The Center for Global Development released two reports this month re-affirming the outsized carbon dioxide emissions of the average UK and US citizen. According to the modelled projections, based on World Bank data, on a single day in January, the average US citizen had surpassed the total expected annual carbon dioxide output of a citizen of the Dominican Republic. The average citizen of the UK took two days to pass this milestone.
By the end of the month, “the UK’s average January emissions will be higher than the annual emissions of around 30 low- or middle-income countries.” The average US citizen took one week to surpass the annual emissions of citizens for 23 low-income countries, according to the reports projections.
The data was calculated by taking the annual per capita carbon dioxide output of the average UK or US citizen, as well as that of the low- and middle-income nation’s citizens they are measured against, and assuming that those emissions are “spread evenly throughout the year.”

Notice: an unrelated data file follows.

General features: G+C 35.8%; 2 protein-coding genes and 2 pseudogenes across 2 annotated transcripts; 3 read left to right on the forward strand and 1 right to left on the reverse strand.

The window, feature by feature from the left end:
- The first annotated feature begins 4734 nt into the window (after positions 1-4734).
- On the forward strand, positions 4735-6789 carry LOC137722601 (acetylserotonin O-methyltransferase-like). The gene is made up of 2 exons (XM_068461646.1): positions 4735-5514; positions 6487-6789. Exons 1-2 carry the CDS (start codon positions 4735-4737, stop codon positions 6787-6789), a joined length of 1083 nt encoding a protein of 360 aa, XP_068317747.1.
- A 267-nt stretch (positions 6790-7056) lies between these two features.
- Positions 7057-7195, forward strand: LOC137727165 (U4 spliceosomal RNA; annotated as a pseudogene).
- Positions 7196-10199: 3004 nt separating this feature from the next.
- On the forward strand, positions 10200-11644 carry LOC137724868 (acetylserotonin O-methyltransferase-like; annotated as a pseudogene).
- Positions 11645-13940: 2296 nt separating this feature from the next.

The fact that poorer nations bear the brunt of climate change’s impact is long documented. The G20 group, which includes 19 countries plus the EU, represents 90% of global GDP. They are responsible for 75% of the world’s total emissions. Research from a 2009 report from the Global Humanitarian Forum also suggested that 99% of climate change related deaths occur in developing countries.
One month into the new year, the average UK citizen has emitted more than citizens in more than 30 low & middle-income countries will this entire year.
— Center for Global Development (@CGDev) January 31, 2022
The dramatic 5-fold increase in recorded weather-related disasters over the past 50 years in the wake of increasing global temperatures has also provided challenges that the developing world is far less equipped to meet. Of the 2 million documented deaths arising from these events, 90% have been in the developing world.
Low- and middle-income countries suffer from a lack of disaster prevention infrastructure, including early warning systems, which have proven highly effective in mitigating the loss of life and economic losses that drive vulnerable countries further into poverty.